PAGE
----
4. Bomb Sharp’s Ridge on two wheels.
The Appalachian Mountain Bike Club has done a bang-up job of building up Knoxville’s biking community and its trail system (case in point: the downhill runs at Sharp’s Ridge Memorial State Park). Grab your gears (and your helmet) to take the plunge from the top of the ridgeline down to the city below. This path is for experienced bikers only, and it’s not the only hair-raising one in town. If you’re looking for a slower start check out some of the offerings in Ijams, Baker Creek Preserve, and the Urban Wilderness. Sharp’s Ridge also has hiking trails.
5. Test your endurance at Frozen Head State Park.
Home to the infamous Barkley Marathons—a 100-mile endurance run known as "the race that eats its young"—Frozen Head State Park northwest of Knoxville is packed with scenic beauty and winding mountain trails perfect for a day away from the city or a backpacking weekend. The challenging climbs into the mountains offer reprieve and a bit more solitude than the bustling Great Smoky Mountains National Park to the east, which packs in thousands of visitors each day during peak summer months.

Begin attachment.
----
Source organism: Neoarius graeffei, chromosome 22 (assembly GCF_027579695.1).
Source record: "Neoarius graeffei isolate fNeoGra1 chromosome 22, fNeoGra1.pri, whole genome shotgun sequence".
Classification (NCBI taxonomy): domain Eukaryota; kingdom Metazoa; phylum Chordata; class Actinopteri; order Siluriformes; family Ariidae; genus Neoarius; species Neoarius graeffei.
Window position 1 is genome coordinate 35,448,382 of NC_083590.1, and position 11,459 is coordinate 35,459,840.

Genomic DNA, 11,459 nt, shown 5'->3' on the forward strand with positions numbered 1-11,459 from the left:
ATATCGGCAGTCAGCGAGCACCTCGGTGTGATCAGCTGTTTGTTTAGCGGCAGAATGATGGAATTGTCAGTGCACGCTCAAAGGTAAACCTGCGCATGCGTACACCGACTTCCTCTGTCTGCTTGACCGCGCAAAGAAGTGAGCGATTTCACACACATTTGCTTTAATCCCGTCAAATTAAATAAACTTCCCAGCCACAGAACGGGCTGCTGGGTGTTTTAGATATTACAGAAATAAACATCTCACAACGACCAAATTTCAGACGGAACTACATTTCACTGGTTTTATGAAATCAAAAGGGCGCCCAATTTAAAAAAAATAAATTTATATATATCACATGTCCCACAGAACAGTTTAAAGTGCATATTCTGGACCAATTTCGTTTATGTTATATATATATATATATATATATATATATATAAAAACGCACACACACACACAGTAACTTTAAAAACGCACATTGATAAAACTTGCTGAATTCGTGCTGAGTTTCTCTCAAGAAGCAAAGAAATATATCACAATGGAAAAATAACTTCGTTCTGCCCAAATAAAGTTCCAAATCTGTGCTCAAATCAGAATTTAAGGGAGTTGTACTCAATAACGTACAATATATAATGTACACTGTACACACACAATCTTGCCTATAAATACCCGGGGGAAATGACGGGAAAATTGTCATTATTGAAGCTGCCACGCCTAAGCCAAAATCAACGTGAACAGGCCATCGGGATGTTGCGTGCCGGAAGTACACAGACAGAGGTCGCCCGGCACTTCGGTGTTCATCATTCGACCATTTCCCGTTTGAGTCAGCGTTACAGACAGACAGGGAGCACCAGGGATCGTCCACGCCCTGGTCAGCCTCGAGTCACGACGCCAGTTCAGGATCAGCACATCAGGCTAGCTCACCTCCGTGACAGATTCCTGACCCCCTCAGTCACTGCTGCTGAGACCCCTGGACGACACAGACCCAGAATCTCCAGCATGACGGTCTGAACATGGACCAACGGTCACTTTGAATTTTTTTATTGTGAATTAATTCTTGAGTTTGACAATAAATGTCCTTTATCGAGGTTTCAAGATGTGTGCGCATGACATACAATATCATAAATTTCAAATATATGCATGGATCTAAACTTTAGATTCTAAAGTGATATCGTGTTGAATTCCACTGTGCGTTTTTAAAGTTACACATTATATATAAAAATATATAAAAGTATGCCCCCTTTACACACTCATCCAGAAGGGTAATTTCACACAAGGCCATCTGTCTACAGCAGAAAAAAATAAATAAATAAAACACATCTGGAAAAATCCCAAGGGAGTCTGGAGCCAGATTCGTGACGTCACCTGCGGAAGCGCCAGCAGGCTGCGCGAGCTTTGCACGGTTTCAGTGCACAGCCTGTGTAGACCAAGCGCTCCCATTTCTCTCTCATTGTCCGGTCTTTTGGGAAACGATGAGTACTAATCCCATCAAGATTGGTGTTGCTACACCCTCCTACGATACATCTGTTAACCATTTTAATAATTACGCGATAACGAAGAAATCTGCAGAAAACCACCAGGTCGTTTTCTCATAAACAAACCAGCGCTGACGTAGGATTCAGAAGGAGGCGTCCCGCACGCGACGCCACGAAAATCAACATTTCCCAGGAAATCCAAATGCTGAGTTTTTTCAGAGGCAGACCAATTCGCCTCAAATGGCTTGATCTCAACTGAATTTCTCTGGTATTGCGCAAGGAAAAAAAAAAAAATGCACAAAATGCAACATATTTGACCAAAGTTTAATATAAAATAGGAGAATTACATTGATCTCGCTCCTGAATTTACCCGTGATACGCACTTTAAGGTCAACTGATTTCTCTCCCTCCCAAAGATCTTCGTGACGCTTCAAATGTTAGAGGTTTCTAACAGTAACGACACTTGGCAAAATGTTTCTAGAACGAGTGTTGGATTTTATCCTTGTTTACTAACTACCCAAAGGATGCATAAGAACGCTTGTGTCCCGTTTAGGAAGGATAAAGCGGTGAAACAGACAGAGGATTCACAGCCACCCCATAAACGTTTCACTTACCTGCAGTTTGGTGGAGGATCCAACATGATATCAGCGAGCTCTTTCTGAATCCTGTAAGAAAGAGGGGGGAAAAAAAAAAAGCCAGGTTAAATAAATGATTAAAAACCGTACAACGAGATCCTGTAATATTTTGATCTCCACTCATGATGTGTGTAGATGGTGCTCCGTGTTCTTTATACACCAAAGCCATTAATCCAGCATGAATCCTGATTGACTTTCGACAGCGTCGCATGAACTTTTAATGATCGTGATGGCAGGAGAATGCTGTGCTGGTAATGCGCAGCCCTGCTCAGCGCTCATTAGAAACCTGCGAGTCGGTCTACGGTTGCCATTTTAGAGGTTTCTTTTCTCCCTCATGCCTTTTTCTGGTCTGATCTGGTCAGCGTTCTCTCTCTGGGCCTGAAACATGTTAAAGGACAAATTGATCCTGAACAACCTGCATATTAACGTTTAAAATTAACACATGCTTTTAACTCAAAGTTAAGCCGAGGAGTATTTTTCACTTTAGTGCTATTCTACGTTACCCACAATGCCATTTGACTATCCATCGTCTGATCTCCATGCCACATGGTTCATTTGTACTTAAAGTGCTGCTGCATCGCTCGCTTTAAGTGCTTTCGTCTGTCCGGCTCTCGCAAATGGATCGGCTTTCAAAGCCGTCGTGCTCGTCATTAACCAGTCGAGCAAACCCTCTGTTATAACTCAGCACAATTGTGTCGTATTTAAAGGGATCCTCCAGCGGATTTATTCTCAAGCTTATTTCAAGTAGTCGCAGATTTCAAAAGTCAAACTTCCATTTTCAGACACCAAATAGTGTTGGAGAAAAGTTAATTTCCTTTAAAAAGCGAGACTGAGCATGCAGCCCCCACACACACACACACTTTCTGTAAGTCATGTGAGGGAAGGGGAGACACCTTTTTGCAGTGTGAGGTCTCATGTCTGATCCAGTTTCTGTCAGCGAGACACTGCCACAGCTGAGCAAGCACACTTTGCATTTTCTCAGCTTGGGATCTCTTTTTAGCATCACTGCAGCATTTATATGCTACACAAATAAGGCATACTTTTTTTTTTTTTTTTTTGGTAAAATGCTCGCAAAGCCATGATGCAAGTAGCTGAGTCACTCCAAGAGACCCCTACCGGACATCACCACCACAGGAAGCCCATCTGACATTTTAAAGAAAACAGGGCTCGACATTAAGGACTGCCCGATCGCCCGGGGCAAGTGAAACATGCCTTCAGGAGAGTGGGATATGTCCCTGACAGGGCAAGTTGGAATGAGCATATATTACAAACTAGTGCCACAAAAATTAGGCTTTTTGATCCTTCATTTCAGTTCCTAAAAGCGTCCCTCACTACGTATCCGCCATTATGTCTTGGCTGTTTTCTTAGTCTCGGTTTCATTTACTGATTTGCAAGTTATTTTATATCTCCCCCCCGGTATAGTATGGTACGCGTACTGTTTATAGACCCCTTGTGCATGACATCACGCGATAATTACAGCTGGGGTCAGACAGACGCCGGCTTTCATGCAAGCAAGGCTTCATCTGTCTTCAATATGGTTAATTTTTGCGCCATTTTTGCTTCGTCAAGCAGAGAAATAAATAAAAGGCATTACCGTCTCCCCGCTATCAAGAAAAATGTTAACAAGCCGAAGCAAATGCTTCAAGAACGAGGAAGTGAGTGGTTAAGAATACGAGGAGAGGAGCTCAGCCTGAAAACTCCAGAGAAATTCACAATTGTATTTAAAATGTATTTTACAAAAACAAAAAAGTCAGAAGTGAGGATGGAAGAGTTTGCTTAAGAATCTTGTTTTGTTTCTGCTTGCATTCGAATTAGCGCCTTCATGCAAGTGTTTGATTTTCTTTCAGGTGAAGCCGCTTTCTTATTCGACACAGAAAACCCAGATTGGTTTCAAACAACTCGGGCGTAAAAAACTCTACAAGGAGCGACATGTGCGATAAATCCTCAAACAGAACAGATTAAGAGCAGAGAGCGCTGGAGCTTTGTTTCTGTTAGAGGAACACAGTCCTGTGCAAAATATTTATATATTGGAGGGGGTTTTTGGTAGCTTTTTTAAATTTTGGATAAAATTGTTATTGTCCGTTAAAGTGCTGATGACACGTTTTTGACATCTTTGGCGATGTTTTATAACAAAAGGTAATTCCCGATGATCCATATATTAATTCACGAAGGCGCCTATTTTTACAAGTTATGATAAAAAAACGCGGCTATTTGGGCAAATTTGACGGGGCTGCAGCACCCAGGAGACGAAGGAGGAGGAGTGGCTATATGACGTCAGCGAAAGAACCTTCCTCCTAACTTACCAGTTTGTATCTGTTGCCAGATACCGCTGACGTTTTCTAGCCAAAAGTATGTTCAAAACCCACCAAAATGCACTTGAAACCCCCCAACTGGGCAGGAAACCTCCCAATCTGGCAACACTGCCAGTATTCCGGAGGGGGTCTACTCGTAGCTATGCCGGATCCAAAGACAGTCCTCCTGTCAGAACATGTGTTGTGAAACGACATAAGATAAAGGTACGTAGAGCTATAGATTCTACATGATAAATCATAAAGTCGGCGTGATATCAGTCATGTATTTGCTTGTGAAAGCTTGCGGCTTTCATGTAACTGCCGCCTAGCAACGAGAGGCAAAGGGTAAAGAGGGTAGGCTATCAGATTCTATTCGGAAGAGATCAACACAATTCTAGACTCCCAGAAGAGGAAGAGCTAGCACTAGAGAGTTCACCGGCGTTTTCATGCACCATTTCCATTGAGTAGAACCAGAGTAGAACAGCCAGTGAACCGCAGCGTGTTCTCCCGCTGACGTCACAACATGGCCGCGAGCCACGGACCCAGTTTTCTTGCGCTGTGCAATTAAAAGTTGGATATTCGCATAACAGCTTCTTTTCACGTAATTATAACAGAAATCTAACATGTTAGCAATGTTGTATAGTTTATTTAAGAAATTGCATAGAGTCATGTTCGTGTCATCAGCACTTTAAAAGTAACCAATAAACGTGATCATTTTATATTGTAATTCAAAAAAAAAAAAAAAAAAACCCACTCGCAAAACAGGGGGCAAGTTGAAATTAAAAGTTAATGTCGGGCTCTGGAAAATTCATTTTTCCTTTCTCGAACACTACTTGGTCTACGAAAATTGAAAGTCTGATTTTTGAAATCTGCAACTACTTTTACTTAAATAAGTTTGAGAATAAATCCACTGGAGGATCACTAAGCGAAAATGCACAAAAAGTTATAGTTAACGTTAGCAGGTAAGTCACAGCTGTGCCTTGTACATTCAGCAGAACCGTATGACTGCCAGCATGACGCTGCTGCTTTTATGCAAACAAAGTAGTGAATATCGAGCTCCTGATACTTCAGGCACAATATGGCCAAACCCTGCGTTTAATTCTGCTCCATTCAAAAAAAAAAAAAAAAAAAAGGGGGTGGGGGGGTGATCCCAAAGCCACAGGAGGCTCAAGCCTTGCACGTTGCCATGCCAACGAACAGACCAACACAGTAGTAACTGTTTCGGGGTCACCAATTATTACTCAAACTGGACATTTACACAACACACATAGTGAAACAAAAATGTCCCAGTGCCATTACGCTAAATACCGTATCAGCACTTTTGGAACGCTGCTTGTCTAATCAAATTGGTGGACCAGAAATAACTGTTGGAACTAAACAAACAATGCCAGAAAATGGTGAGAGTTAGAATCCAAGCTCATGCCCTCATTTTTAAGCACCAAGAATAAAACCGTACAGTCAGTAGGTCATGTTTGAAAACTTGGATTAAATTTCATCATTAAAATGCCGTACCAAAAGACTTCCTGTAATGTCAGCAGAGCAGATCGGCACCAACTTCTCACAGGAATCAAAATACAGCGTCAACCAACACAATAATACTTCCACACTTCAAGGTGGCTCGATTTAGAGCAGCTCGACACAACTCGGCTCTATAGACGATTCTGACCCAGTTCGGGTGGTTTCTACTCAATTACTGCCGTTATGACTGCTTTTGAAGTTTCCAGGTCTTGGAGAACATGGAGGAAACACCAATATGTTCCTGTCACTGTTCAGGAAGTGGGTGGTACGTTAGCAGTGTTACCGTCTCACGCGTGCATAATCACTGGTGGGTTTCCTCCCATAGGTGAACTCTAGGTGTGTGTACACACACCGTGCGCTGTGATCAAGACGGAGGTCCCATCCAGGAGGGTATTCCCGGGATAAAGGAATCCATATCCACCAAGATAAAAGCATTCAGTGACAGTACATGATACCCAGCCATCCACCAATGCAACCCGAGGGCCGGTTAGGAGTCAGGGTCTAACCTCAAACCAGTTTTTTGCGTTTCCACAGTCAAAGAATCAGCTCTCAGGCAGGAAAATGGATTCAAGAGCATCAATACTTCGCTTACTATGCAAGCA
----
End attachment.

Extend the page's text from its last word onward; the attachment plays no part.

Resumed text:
6. Discover the city by greenway.
More than 50 miles of paved trails interconnect Knoxville neighborhoods and downtown, often taking walkers and riders into green spaces sandwiched in the heart of the city, though you may feel far removed from the hustle and bustle. This plan for a greener Knoxville is still evolving, and the city hopes to connect the downtown greenways with the extensive network in South Knoxville in coming years, opening up a pedestrian-friendly route from the center city to the Urban Wilderness and beyond. Some of the greenways are patchwork, opening up to a main thoroughfare before connecting with the next leg a short distance away, but remain an excellent way to commute and discover hidden corners of Knoxville. You can also use them to discover North Knoxville’s various breweries and new-to-you neighborhoods like West Knoxville. Check the city’s website to find your closest greenway.
7. Join up with other outdoor enthusiasts on Meetup.